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I am trying to populate a data frame from within a for loop in R. The names of the columns are generated dynamically within the loop and the value of some of the loop variables is used as the values while populating the data frame. For instance the name of the current column could be some variable name as a string in the loop, and the column can take the value of the current iterator as its value in the data frame.

I tried to create an empty data frame outside the loop, like this

d = data.frame()

But I cant really do anything with it, the moment I try to populate it, I run into an error

 d[1] = c(1,2)
Error in `[<-.data.frame`(`*tmp*`, 1, value = c(1, 2)) : 
  replacement has 2 rows, data has 0

What may be a good way to achieve what I am looking to do. Please let me know if I wasnt clear.

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Populate a list instead of a data.frame and turn it into a data.frame after the loop. –  Roland Nov 18 '12 at 17:16
    
Thanks Roland, I am a n00b, can you please elaborate more? How to declare the list, and how to convert it? –  ganesh reddy Nov 18 '12 at 17:20
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2 Answers

up vote 3 down vote accepted

You could do it like this:

 iterations = 10
 variables = 2

 output <- matrix(ncol=variables, nrow=iterations)

 for(i in 1:iterations){
  output[i,] <- runif(2)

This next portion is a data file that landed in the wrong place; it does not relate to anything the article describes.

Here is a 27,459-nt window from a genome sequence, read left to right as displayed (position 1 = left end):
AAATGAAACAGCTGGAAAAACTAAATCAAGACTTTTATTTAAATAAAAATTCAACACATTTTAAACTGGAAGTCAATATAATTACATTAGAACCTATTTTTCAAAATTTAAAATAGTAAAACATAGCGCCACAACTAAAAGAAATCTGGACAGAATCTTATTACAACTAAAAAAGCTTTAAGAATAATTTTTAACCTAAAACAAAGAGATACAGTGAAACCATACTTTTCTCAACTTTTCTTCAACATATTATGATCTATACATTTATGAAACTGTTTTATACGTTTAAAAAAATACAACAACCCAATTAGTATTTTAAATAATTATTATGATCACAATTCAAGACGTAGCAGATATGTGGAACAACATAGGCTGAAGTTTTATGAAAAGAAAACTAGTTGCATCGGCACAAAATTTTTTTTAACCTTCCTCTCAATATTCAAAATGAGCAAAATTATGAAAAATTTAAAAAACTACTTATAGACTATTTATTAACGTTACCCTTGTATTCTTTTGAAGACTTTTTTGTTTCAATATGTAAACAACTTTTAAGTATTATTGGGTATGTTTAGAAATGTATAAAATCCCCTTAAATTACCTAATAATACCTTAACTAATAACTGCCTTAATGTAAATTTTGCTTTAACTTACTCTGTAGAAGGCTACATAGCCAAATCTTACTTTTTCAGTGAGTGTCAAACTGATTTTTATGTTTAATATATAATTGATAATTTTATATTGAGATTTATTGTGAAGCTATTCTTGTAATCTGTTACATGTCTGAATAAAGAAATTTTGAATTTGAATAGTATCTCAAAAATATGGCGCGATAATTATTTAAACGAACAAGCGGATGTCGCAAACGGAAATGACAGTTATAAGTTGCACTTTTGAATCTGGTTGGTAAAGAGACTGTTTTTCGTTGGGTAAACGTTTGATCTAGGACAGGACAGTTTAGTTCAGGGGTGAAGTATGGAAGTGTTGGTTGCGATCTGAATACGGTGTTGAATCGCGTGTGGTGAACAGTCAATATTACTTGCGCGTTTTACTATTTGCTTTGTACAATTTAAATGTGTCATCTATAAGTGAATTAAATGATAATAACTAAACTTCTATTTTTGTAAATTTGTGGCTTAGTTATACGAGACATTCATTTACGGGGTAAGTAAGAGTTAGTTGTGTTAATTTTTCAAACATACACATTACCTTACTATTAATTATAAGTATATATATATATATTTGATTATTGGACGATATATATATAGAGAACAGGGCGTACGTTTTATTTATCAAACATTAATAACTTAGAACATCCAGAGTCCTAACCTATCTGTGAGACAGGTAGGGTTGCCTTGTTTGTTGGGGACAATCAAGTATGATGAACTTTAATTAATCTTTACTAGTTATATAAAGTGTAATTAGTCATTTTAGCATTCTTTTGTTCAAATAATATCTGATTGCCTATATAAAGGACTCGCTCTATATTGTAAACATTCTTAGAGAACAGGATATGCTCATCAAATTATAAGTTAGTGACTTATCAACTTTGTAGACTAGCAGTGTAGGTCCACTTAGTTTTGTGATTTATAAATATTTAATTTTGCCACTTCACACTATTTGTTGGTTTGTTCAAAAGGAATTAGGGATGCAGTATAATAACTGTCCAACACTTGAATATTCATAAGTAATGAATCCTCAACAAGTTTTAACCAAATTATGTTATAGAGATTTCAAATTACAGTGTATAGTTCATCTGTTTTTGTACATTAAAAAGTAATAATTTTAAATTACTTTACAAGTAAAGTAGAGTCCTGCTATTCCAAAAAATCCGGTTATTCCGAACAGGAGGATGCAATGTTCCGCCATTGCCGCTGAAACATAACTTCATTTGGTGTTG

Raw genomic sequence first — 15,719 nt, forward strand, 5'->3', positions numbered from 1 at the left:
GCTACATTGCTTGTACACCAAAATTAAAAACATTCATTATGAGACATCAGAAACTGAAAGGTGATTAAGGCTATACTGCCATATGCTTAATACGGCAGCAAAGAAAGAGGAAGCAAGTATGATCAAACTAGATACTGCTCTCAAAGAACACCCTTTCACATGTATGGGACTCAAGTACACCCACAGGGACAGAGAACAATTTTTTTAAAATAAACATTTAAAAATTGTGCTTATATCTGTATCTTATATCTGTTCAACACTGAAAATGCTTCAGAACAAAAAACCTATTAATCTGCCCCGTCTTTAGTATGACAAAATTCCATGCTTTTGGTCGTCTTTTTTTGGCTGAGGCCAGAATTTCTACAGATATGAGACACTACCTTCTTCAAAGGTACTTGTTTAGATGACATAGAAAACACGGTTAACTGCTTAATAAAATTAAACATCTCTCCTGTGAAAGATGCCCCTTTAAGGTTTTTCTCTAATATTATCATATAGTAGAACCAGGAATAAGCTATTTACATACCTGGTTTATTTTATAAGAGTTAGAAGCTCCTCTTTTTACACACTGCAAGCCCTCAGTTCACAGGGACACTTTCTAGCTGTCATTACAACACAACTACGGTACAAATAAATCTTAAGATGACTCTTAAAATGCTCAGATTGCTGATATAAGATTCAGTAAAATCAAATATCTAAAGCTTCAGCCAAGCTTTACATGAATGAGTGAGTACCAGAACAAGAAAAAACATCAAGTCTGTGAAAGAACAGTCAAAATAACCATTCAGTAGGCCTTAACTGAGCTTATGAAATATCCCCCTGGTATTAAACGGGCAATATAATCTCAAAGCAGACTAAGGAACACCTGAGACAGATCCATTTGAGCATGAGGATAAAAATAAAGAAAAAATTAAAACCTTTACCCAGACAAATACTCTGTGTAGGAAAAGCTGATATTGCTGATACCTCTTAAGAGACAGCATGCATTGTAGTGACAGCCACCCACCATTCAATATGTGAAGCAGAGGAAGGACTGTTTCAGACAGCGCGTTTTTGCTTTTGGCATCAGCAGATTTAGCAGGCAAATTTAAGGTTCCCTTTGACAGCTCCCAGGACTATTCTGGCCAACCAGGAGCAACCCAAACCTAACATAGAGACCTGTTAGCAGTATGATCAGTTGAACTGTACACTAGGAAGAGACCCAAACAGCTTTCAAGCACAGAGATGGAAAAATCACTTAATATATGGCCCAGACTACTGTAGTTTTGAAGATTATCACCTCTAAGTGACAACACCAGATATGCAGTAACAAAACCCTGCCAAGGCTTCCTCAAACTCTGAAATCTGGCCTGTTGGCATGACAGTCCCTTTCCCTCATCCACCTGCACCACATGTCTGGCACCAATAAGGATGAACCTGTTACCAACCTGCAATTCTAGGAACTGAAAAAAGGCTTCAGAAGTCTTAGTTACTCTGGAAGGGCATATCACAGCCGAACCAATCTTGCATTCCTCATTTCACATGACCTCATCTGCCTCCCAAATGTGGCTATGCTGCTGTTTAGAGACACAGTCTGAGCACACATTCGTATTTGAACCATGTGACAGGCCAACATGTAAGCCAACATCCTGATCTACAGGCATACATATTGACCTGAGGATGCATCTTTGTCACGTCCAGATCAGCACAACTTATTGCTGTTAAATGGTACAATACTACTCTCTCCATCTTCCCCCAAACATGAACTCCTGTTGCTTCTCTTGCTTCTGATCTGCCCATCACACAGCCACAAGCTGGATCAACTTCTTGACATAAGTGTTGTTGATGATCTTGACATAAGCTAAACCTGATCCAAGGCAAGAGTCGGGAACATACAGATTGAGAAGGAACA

}

 output

and then turn it into a data.frame

 output <- data.frame(output)
 class(output)

what this does:

  1. create a matrix with rows and columns according to the expected growth
  2. insert 2 random numbers into the matrix
  3. convert this into a dataframe after the loop has finished.
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Thanks, got it. –  ganesh reddy Nov 18 '12 at 17:33
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It is often preferable to avoid loops and use vectorized functions. If that is not possible there are two approaches:

  1. Preallocate your data.frame. This is not recommended because indexing is slow for data.frames.
  2. Use another data structure in the loop and transform into a data.frame afterwards. A list is very useful here.

Example to illustrate the general approach:

mylist <- list() #create an empty list

for (i in 1:5) {
  vec <- numeric(5) #preallocate a numeric vector
  for (j in 1:5) { #fill the vector
    vec[j] <- i^j 
  }
  mylist[[i]] <- vec #put all vectors in the list
}
df <- do.call("rbind",mylist) #combine all vectors into a matrix

In this example it is not necessary to use a list, you could preallocate a matrix. However, if you do not know how many iterations your loop will need, you should use a list.

Finally here is a vectorized alternative to the example loop:

outer(1:5,1:5,function(i,j) i^j)

As you see it's simpler and also more efficient.

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1  
You can simplify your vectorised version even more like: outer(1:5,1:5,"^") –  thelatemail Nov 18 '12 at 23:39
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